Repost: Cow Wrangling at Charters Towers

We dug into the archives this week and found this lighthearted story, which first appeared on April 1, 2016.

 

To the newly-arrived American airmen, Australia was a completely different world. Sailing across the Pacific on the USAT Ancon, the 3rd Bomb Group went up the Brisbane River in February 1942 and disembarked at Hamilton Wharf. When the men were allowed to explore their new surroundings, they were warmly greeted by the Australians. Still, changes in climate, currency, popular sports, and general culture were a lot to get used to in a short time. Some of the men tried to learn about cricket and rugby but neither sport really caught on with the Group. Twelve days after the 3rd reached Australia, it was ordered to head north to the small town of Charters Towers by March 7th.

On March 8th, the 3rd got on trains and began a slow journey northward. Two days later, the 89th Squadron got off at Townsville to fulfill an assignment of servicing 40th Reconnaissance Squadron B-17s. The rest of the Group rode the remaining 70 miles to Charters Towers. Upon arrival, the men were taken to their campsite, which was nothing more than tall grass and a few trees. They spent their first night in Charters Towers under the stars. The next day, they began to put their camp area together. Not long after the camp was set up, the men pitched in to work on the new airstrips.

Soon, they were given permission to go into the town itself and have a look around. For them, it was like stepping into an old Western film, complete with wooden sidewalks and bars with swinging doors. Charters Towers was certainly small, but it thrived due to its proximity to gold mines. With plans to set up a major air base, though, Charters Towers wouldn’t remain a small town for much longer.

Main Street, Charters Towers

A photograph of the Main Street in Charters Towers during the summer of 1942. Although only a small town, Charters Towers had prospered from a gold mining boom and was well-appointed for a frontier outpost. The town underwent a rapid expansion as it became a major airbase and thoroughfare for the Allied war effort. (Harry Mangan Collection)

By June 1942, the 3rd Bomb Group was well-established in Australia. The men were flying more bombing and gunnery training missions, and their current space at the RAAF bombing range in Townsville was quickly becoming insufficient for their needs. The men searched for a new space that they could use for a range. Harold Chapman, a Charters Towers rancher, gave permission to the Group to use part of his cattle station for their practice. Chapman requested a day’s notice from the men whenever they needed to use the range. In turn, Chapman would round up his cattle so that they wouldn’t get shot.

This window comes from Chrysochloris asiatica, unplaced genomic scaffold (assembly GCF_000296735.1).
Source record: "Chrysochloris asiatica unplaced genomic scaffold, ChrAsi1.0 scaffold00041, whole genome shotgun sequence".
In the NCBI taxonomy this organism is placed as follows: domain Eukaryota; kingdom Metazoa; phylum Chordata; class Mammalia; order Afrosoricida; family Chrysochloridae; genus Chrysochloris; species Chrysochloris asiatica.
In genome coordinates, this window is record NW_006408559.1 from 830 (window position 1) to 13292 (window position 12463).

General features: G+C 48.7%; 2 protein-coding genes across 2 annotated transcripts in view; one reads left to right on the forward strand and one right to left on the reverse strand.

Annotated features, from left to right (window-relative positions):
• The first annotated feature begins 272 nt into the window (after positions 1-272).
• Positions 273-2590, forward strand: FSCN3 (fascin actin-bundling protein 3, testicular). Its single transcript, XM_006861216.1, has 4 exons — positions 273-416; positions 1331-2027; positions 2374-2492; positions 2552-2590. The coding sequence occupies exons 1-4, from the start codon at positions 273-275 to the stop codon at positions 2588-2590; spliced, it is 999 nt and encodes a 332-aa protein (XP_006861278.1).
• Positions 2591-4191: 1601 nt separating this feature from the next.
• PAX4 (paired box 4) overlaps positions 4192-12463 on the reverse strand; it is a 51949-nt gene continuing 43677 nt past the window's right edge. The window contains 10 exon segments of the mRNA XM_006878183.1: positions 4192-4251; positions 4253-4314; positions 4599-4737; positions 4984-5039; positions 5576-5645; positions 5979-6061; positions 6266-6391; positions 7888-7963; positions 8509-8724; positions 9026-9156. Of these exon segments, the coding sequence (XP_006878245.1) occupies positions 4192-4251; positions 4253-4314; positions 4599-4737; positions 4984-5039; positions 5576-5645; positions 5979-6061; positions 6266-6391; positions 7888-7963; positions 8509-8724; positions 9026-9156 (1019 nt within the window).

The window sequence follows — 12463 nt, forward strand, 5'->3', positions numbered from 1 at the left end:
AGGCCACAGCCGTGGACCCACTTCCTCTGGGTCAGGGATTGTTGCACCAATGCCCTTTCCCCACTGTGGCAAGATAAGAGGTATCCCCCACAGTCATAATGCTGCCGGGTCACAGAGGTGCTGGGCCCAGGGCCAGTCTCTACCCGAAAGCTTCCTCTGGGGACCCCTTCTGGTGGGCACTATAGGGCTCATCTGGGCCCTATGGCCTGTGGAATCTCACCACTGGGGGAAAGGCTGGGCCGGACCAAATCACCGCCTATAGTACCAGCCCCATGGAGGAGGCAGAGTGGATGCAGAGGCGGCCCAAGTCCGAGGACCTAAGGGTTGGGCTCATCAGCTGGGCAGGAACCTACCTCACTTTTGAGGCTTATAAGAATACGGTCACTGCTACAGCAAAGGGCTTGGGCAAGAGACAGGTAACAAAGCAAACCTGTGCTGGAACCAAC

The Group would always send a few men to help Chapman round up his cattle. Private Charles Valade of the 13th Squadron soon developed a reputation as quite a cowhand. During one unfortunate training mission, “Pappy” Gunn reportedly shot and killed a cow by accident with .50-caliber ammo. He had to paid Chapman five pounds as a reimbursement. For the most part, using Chapman’s range for training proved to be extremely valuable for the combat crews.

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The Same Places, 70+ Years Apart—Another Six WWII Bases Then and Now

We’re back with more comparisons of bases then and now. It’s fascinating seeing what has changed in a particular area affected by World War II. For those of you who haven’t seen the previous installments of this series, read here and here. Today, let’s take a look at a few of the lesser known bases in the Pacific Theater.

Kaoe II

Built by the Japanese during World War II, Kaoe consisted of two runways, Kaoe I and Kaoe II. Today, Kaoe II is still in use as an airstrip.

Kaoe Then and Now

 

 

Miti Airfield

This airfield was used by the Japanese during the war. It has since been converted into a road with houses lining the former runway.
Miti Then and Now

 

Guiuan Airfield